Archives for November 2014

Ferguson

November 29, 2014 1 Comment

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I wanted to share this post by Jonathan Bender as it really spoke to me (reposted with his permission)…

 

I was planning on sending out a different newsletter this morning – one on how to talk to your ideal clients. I will send this… but right now there is only one thing on my mind. So I wrote this up, and also recorded a video about it

If you somehow haven’t been following the story, here’s the background. Michael Brown, an unarmed black teenager, was shot 6 times and killed by white police officer Darren Wilson in Ferguson, Missouri. And a grand jury just decided to not indict Wilson.

I live in Oakland, California, which has a bad rap for being a dangerous unsafe place – if you’re not from here. In actuality, Oakland has both posh, upscale neighborhoods as well as poor, economically-challenged areas; it’s also one of the most diverse communities in the country even as it’s rapidly being gentrified via the San Francisco Bay Area’s skyrocketing housing prices.

Tonight, I met with a group of friends in an 18th floor apartment one of them has, just a short walk from my home. We watched protests, police in riot gear, and hundreds of people streaming onto the freeway and stopping traffic. As I write this, the sound of helicopters is omnipresent. (I’m perfectly safe, by the way, and the protests here are nonviolent.) Similar protests are happening across the United States.

Many people in my community reading this live outside the United States; or, you may be in the U.S. but feel far away from the issue. Unfortunately, while we have a black president, we by no means live in a “post-racial society.” Unconscious prejudice and racism are still prevalent. I’m disgusted that this is still happening; the 1992 Rodney King riots occurred while I was in college, under similar circumstances – and this is still happening?

Watching these protests, and feeling heartbroken that this is today’s news and not decades old, had me feel the need to write to my community and just say this:

YOUR VOICE MATTERS.

What you say matters. And, if you don’t say anything, that matters too.

Look. While I have really strong feelings about what’s happening now, I’m called to just use this as a reminder to tell you to speak up.

I didn’t name one of my online trainings Claim Your Voice because I thought it was catchy. This is one of my deepest beliefs: we will create change in the world once we choose to step up and say what we need to say.

If you’re not speaking up about what you care about… well, let’s refer back to what pastor Martin Niemöller wrote about the rise of Nazism, as quoted in the United States Holocaust Memorial Museum:

First they came for the Socialists, and I did not speak out—
Because I was not a Socialist.

Then they came for the Trade Unionists, and I did not speak out—
Because I was not a Trade Unionist.

Then they came for the Jews, and I did not speak out—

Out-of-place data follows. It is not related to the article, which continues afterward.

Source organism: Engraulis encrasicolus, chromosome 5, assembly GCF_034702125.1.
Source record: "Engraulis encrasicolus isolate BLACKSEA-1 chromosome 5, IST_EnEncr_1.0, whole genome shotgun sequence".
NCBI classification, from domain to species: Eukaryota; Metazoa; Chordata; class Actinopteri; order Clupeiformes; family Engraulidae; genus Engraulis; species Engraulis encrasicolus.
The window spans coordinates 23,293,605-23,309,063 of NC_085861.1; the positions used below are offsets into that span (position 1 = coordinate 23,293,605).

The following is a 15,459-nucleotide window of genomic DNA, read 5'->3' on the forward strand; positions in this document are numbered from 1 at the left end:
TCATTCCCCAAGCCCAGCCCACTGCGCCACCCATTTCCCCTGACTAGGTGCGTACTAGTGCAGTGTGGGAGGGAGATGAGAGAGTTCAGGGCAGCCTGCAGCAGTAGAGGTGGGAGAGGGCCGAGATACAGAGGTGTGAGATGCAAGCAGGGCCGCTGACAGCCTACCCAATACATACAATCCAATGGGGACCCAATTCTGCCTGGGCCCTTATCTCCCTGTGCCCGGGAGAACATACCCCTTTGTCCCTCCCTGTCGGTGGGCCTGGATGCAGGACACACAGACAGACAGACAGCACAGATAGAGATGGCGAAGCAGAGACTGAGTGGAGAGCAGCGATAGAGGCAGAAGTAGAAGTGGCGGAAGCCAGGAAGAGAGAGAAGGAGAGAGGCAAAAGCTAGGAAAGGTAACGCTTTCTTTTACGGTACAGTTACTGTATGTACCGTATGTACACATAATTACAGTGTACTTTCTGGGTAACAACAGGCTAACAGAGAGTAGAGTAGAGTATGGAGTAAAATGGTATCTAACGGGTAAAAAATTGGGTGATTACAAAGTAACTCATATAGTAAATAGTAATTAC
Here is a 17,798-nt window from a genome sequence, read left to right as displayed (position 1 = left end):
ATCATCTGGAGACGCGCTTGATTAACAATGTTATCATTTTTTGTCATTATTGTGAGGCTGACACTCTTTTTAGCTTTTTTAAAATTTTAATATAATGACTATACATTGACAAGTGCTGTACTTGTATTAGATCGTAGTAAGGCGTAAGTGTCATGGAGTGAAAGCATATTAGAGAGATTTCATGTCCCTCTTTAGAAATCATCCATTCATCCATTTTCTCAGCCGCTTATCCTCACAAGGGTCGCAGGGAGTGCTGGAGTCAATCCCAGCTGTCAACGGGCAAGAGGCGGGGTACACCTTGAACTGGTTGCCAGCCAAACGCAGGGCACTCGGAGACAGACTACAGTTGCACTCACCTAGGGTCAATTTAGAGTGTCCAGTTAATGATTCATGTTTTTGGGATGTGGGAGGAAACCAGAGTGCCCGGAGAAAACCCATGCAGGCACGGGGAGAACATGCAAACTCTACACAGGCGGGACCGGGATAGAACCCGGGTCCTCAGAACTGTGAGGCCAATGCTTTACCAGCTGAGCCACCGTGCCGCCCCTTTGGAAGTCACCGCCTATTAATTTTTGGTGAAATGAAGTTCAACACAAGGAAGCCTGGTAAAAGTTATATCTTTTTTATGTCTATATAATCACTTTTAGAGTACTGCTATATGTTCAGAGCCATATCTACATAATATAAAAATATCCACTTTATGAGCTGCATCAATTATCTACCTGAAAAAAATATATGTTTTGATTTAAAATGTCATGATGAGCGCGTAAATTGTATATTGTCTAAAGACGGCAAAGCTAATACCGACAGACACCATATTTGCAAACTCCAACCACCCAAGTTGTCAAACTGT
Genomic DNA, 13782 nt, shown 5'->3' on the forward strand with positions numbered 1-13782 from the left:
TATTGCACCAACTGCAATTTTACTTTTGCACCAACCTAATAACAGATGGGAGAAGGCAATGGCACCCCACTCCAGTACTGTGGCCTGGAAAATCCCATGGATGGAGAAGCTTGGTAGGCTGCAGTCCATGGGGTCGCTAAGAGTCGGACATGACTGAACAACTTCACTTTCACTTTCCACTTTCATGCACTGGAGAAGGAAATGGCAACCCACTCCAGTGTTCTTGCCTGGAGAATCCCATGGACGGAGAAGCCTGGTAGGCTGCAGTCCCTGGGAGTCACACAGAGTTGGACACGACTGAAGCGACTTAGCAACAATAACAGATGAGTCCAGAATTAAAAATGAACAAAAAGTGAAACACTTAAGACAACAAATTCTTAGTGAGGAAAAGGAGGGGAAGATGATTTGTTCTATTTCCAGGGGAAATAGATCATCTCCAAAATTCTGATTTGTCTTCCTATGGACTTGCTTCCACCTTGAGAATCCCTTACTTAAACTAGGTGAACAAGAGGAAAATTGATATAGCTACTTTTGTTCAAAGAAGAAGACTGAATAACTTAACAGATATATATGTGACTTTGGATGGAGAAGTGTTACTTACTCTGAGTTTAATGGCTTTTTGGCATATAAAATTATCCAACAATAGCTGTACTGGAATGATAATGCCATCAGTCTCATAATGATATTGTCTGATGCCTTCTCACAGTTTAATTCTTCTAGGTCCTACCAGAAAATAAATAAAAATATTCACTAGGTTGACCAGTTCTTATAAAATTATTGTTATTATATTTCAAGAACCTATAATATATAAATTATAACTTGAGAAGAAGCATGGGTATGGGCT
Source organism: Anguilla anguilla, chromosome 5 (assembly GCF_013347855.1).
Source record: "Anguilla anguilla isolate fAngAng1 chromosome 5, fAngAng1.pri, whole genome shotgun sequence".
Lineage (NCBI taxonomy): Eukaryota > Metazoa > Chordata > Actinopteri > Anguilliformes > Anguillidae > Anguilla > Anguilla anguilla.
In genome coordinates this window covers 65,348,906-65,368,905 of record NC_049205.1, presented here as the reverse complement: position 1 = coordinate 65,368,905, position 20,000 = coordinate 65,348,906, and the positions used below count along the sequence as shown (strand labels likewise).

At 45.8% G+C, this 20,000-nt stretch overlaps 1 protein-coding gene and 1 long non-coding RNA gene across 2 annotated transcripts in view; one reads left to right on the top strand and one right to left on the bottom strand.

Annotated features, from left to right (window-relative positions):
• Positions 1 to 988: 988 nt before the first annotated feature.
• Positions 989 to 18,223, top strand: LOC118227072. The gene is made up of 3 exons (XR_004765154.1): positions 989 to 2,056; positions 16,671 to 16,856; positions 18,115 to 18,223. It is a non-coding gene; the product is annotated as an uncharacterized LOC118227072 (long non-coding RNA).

Because I was not a Jew.

Then they came for me—and there was no one left to speak for me.

This is not to imply that people of color can’t speak up for themselves. They have powerful voices. But those of us who benefit from white privilege also have a duty to 1) really get what this is about, and then 2) speak about it. Here’s my favorite quote I’ve seen so far on the topic: “White privilege is me being outraged and angered by the Ferguson decision rather than utterly terrified.”

Do it. Choose to speak up about what’s important to you. Before it’s too late. You can make a difference. For example:

Write and give a speech.

Write a blog.

Create a YouTube video.

Whatever works.

What do you need to speak about? What have you been holding back saying? Why? What are you afraid of? It’s okay if people don’t like you. Really. They may not anyway.

But we have to speak.

Leave your comments and watch the video here: http://www.TheInspirationBlog.com

Perfectly imperfect

November 12, 2014 Leave a Comment

Screen Shot 2014-11-12 at 8.57.23 AMI was about 8 years old when I first looked at a photo book of masterpieces with my Uncle Rolly. He was an accomplished painter.

“Look at the orange and purple here,” Rolly smiles as he points to a couple of odd splotches in the painting.

“Are they mistakes?” I ask.  “Those are weird places to put those colors.”

He laughs. “When you look up close, you’d think those colors have no business being there. But step back and tell me what you see.”

He holds the book across the room.

“It’s perfect.” I say, marvelling at the Rembrandt painting that almost looks like a photograph.

“It’s the imperfections that make it perfect.” Uncle Rolly says. “All those little things that you’d think are wrong or mistakes up close. When you step back all you can see is the masterpiece – perfect in all it’s imperfection.”

“People are like that.” he says.  “Perfect in all their imperfection.”

The phrase sticks with me.  It has become an anchor when I’m frustrated with someone, or wanting to make them wrong is some way. That they are perfect in all their imperfection.

And for that matter, so am I.  I can forgive myself for getting myself in this mess.

The next time you’re stopped by a frustrating situation, consider how it could be perfect.

I promise you will see something new.